Without sleep, where would we be? The short answer is – we wouldn’t be here at all. We wouldn’t be able to function. Sleep is essential to our physical and mental health; it allows the body and mind to recharge. Making sleep and migraines a tricky thing to manage.
We spend a third of our lives sleeping – or attempting to do so. The National Sleep Foundation advises between seven and nine hours of sleep per night for adults (but who really gets this much?!). Some individuals, however, appear to need more sleep than others, and one study has found that it may be down to our genes.
Many things can disrupt our sleep, including migraines. These painful, debilitating headaches, which are often accompanied by auras – visual disturbances, dizziness and tingling sensations – can last for hours, even days. If you get migraines, sleep can sometimes feel like an impossible feat to conquer. What’s more, disturbed sleep is one of the most common migraine triggers. It’s a vicious circle. Migraine and sleep disorders go hand in hand.
We know that sleep helps migraines, but for many of us, it’s difficult to drift off in the first place. There are things you can do to improve your sleep and fend off the migraines. Hopefully, some of the suggestions outlined below will prove beneficial.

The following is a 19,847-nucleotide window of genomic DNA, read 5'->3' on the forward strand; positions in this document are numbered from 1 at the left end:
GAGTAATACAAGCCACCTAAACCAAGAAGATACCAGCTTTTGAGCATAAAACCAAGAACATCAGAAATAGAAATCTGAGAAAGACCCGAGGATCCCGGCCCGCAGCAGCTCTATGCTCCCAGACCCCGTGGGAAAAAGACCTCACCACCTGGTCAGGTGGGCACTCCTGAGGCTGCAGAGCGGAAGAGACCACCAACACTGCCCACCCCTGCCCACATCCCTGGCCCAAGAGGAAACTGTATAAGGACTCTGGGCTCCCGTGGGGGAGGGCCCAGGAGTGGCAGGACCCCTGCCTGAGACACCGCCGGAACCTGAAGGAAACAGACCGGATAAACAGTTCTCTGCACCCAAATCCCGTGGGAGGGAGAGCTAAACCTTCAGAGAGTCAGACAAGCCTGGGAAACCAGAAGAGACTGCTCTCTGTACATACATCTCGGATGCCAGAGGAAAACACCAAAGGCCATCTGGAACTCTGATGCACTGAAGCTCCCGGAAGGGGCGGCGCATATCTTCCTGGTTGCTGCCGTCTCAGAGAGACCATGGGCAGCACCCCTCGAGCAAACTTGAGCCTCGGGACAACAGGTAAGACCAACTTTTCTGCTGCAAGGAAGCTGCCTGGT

Routine: It might seem obvious, but establishing a sleep schedule and sticking to it is crucial. If you set bedtime and wake-up alarms for the same time each day, your brain and internal body clock will become accustomed to a routine. To monitor your sleep patterns, try keeping a diary or using a sleep-tracking device, such as a Fitbit Sense smartwatch or the Ōura ring.
Environment: Create a comfortable sleeping space. Ensure your bedroom is dark or dimly lit – particularly if you suffer from light sensitivity – and keep the room cool. The best temperature for sleep is approximately 18°C (65°F). It could be worth investing in a fan or air conditioning system.